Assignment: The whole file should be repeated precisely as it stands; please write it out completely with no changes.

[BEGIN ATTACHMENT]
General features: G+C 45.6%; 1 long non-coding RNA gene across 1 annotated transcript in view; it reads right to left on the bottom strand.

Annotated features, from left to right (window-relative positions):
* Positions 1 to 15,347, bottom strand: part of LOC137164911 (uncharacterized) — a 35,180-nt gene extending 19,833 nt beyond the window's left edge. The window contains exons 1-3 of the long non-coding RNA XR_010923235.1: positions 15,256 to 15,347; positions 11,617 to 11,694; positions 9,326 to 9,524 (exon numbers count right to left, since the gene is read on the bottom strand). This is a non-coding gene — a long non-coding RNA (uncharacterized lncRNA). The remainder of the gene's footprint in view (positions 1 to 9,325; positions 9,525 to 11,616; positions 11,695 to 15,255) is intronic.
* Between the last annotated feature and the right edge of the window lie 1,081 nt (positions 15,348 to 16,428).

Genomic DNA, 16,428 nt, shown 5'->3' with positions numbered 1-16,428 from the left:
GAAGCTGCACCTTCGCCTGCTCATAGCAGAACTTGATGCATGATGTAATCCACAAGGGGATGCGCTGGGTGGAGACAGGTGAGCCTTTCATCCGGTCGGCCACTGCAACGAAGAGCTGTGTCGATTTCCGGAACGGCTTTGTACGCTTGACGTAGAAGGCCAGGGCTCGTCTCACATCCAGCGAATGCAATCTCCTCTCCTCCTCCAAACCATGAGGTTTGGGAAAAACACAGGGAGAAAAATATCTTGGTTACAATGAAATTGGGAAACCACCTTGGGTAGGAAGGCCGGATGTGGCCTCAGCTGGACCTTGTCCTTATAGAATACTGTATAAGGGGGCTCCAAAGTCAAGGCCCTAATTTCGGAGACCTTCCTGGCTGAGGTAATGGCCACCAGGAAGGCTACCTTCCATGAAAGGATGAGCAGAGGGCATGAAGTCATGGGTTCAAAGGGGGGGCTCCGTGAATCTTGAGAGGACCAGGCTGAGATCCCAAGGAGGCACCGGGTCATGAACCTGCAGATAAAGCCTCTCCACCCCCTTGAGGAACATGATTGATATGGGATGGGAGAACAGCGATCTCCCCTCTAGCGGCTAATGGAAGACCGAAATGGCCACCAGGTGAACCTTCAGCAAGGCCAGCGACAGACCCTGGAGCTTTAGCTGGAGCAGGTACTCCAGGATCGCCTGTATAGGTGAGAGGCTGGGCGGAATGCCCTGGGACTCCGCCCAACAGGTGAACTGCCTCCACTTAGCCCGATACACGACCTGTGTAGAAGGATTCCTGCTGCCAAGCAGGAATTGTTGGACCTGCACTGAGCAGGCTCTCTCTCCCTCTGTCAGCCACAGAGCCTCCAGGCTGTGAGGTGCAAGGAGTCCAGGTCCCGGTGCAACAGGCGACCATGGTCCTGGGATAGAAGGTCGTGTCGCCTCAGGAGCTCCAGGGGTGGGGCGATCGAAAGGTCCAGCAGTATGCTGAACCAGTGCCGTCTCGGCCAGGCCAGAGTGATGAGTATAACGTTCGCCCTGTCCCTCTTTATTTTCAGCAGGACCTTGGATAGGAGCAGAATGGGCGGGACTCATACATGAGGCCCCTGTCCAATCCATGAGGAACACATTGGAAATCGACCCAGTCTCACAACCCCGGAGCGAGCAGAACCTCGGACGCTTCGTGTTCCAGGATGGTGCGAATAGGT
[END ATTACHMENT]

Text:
General features: G+C 45.6%; 1 long non-coding RNA gene across 1 annotated transcript in view; it reads right to left on the bottom strand.

Annotated features, from left to right (window-relative positions):
* Positions 1 to 15,347, bottom strand: part of LOC137164911 (uncharacterized) — a 35,180-nt gene extending 19,833 nt beyond the window's left edge. The window contains exons 1-3 of the long non-coding RNA XR_010923235.1: positions 15,256 to 15,347; positions 11,617 to 11,694; positions 9,326 to 9,524 (exon numbers count right to left, since the gene is read on the bottom strand). This is a non-coding gene — a long non-coding RNA (uncharacterized lncRNA). The remainder of the gene's footprint in view (positions 1 to 9,325; positions 9,525 to 11,616; positions 11,695 to 15,255) is intronic.
* Between the last annotated feature and the right edge of the window lie 1,081 nt (positions 15,348 to 16,428).

Genomic DNA, 16,428 nt, shown 5'->3' with positions numbered 1-16,428 from the left:
GAAGCTGCACCTTCGCCTGCTCATAGCAGAACTTGATGCATGATGTAATCCACAAGGGGATGCGCTGGGTGGAGACAGGTGAGCCTTTCATCCGGTCGGCCACTGCAACGAAGAGCTGTGTCGATTTCCGGAACGGCTTTGTACGCTTGACGTAGAAGGCCAGGGCTCGTCTCACATCCAGCGAATGCAATCTCCTCTCCTCCTCCAAACCATGAGGTTTGGGAAAAACACAGGGAGAAAAATATCTTGGTTACAATGAAATTGGGAAACCACCTTGGGTAGGAAGGCCGGATGTGGCCTCAGCTGGACCTTGTCCTTATAGAATACTGTATAAGGGGGCTCCAAAGTCAAGGCCCTAATTTCGGAGACCTTCCTGGCTGAGGTAATGGCCACCAGGAAGGCTACCTTCCATGAAAGGATGAGCAGAGGGCATGAAGTCATGGGTTCAAAGGGGGGGCTCCGTGAATCTTGAGAGGACCAGGCTGAGATCCCAAGGAGGCACCGGGTCATGAACCTGCAGATAAAGCCTCTCCACCCCCTTGAGGAACATGATTGATATGGGATGGGAGAACAGCGATCTCCCCTCTAGCGGCTAATGGAAGACCGAAATGGCCACCAGGTGAACCTTCAGCAAGGCCAGCGACAGACCCTGGAGCTTTAGCTGGAGCAGGTACTCCAGGATCGCCTGTATAGGTGAGAGGCTGGGCGGAATGCCCTGGGACTCCGCCCAACAGGTGAACTGCCTCCACTTAGCCCGATACACGACCTGTGTAGAAGGATTCCTGCTGCCAAGCAGGAATTGTTGGACCTGCACTGAGCAGGCTCTCTCTCCCTCTGTCAGCCACAGAGCCTCCAGGCTGTGAGGTGCAAGGAGTCCAGGTCCCGGTGCAACAGGCGACCATGGTCCTGGGATAGAAGGTCGTGTCGCCTCAGGAGCTCCAGGGGTGGGGCGATCGAAAGGTCCAGCAGTATGCTGAACCAGTGCCGTCTCGGCCAGGCCAGAGTGATGAGTATAACGTTCGCCCTGTCCCTCTTTATTTTCAGCAGGACCTTGGATAGGAGCAGAATGGGCGGGACTCATACATGAGGCCCCTGTCCAATCCATGAGGAACACATTGGAAATCGACCCAGTCTCACAACCCCGGAGCGAGCAGAACCTCGGACGCTTCGTGTTCCAGGATGGTGCGAATAGGT